In my openDemocracy article about Michael Ignatieff, I suggested that one of the tasks performed by the distinguished head of the Carr Center for Human Rights Policy at Harvard University is to convince liberals to become hawks and to provide hardliners with the lowdown on liberal arguments. Steven Rogerss reply is the perfect example of Ignatieffs success.
Michael Ignatieff, Mariano Aguirre, and Steven Rogers: new readers start here!
Michael Ignatieff, the prolific author and distinguished director of the Carr Center for Human Rights Policy at Harvard University, wrote an article in the New York Times Magazine (Who are Americans to Think That Freedom Is Theirs to Spread?, 26 June 2005)
Mariano Aguirre, coordinator of research on global governance at the Fundacion para las Relaciones Internacionales y el Dialogo Exterior (Fride) in Madrid, wrote a critique of Ignatieffs article on openDemocracy: Exporting democracy, revising torture: the complex missions of Michael Ignatieff, his articles represent his personal opinions
Steven Rogers, an American journalist working in the Philippines, responded to Mariano Aguirre in an openDemocracy article entitled The United States, tyranny and democracy: a critique of Mariano Aguirre on Michael Ignatieff
The article you are reading now is Mariano Aguirres reply to Steven Rogers...
Now read on!
Leaving aside the adjectives poured on my text (opaque, bizarre, superficial, irrelevant) and the paranoid suspicion raised by my mention of only some kind of dictatorships (dont worry, I have a universal dislike for dictators) Rogerss critique raises three interesting points: on democracy, the use of force, and torture.
Americas export of democracy
Steven Rogers considers that there is no perfect model of democracy, and that democracy is a process accountable to voters, not to liberal orthodoxy. My point is that even though the United States government and many other sectors consider their model to be the worlds best, its many problems and flaws make it far from the best or fairest to promote elsewhere. There is no mission established by God or the founding fathers to promote, far less to impose their model worldwide.
I could go a step further: its because United States democracy is so imperfect and deeply conservative that its neo-conservative ideologues are pushing to promote it worldwide, and in a very authoritarian way (see John Micklethwait and Adrian Wooldridge, The Right Nation: Conservative Power in America, Penguin, 2004.)
Jürgen Habermas wrote in 2003:"The universal claim of validity of the best ... about the procedures of democratic self-determination and the vocabulary of human rights, cant be confused with the imperial pretension that indicates that the political life and political culture of one democracy, even if its the oldest one, must be an example for all societies" (Qué significa el derribo del monumento? , El Pais, 20 May 2003).
Did you ever think, Mr Rogers, why Germany and Japan were so enthusiastic about promoting their vision of life when they were authoritarian racist states, but became peaceful (and economically competitive) members of the international community when transformed into secular (theological) nationalist democracies? Anatol Lieven's America Right or Wrong: An Anatomy of American Nationalism (HarperCollins, 2004) and the review by Robin Blackburn (New Left Review, March-April 2005) are very helpful in understanding the role of nationalism in US expansionism.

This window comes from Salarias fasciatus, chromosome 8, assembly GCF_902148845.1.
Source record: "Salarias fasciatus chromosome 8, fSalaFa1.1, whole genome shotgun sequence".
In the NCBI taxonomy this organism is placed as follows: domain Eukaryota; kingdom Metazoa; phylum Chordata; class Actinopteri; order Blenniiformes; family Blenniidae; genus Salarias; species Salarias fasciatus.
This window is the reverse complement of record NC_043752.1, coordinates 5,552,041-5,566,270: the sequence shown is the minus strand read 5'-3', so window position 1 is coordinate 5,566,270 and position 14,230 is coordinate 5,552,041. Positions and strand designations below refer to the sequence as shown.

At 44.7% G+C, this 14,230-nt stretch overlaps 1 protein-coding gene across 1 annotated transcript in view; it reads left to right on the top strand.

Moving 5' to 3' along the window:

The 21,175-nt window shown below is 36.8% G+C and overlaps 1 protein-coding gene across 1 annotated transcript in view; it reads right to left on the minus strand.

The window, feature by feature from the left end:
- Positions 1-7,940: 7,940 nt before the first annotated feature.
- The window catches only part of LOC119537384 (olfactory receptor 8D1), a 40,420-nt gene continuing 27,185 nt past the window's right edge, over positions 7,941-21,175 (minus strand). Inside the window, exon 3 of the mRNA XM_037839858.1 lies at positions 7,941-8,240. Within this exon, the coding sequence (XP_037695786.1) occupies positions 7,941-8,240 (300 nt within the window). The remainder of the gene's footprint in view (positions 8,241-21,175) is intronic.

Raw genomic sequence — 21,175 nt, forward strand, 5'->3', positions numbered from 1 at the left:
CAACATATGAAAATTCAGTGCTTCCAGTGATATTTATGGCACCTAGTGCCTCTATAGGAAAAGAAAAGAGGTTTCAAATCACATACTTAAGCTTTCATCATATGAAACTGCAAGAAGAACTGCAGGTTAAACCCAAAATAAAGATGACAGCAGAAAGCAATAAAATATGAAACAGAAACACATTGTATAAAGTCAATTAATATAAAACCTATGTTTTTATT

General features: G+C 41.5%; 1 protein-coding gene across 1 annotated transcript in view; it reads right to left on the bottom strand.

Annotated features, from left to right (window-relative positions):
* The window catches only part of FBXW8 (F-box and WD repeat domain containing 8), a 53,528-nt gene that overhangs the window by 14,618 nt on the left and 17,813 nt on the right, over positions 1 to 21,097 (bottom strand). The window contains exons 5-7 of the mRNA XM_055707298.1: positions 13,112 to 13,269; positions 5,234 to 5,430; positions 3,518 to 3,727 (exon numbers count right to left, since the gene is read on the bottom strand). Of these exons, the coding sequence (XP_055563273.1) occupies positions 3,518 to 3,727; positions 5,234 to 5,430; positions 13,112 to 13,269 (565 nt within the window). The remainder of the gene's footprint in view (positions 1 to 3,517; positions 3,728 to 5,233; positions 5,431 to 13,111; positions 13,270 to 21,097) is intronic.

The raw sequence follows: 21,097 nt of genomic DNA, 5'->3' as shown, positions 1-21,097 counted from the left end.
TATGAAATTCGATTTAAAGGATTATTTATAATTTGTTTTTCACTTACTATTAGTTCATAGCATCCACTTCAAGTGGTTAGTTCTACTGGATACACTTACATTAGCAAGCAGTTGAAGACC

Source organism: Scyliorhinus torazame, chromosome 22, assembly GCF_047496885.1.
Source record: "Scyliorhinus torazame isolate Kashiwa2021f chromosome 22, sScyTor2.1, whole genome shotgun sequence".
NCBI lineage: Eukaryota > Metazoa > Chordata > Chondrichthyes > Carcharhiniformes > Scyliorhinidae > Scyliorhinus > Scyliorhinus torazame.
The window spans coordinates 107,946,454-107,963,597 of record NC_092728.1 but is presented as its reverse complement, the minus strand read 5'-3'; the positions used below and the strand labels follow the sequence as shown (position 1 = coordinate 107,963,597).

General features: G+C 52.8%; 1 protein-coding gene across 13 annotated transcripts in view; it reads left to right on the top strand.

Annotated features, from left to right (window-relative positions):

Behind the rhetoric about democracy as "process not outcome", Rogers thinks that the reference to the manipulation of the voters by the religious right is just a minor detail in an apparently fair US democratic game, and that the problem is that the Democrats (liberals) failed to run a consistent campaign in 2004. But innumerable studies now show that democracy is becoming a field of propaganda, a target of public relations, and a warzone of spin doctors and the more it does, the more formal systems of representation fail to represent anything except big business and power interests.
In the United Status, religious groups play an important role (contrary to what Mr Rogers thinks) in fomenting the impulse to impose democracy. Many of these militant activists believe in the rapture, hold to a religious interpretation of the Palestinian-Israeli conflict and the Iraqi war, and they have strong allies inside the Republican Party (see the valuable book by Melani McAlister, Epic Encounters, University of California Press, 2005). Both for its mythological mission and for its content, the promotion of US democracy by such zealots is dangerous.
But suppose we assume that the American model is great and (as Americans like to say) fun, should Michael Ignatieff and others (including myself) favour its promotion, either by force or peaceful means? Steven Rogers thinks that Ignatieff and I agree on the aim but differ on the methods. Wrong conclusion.
Ignatieff believes that the American model of democracy must be promoted as a matter of principle, and even imposed by force over tyrannies (particularly if he, and George W Bush and Tony Blairs administrations, disinformed public opinions about weapons of mass destruction). Hes a mystical ideologue promoting a mission, while stressing that the crusade is to be waged only against some governments.
I believe that democracy as a model of civic, political and economic organisation can be promoted, mostly indirectly, but never imposed from outside by force.
I like democracy, with all its various imperfections, in Germany, the Netherlands, Sweden, Canada or Spain. But I have never heard politicians, pundits and academics in those countries discussing (as they do in America) whether to invade, promote, impose and fight in the streets of (some countries) of the world for the sake of democracy.
I also like democracy, with all its evident flaws, in Chile, Argentina, South Africa and the Czech Republic. But when they were dictatorships, I never heard of the US invading any of them in order to restore democracy.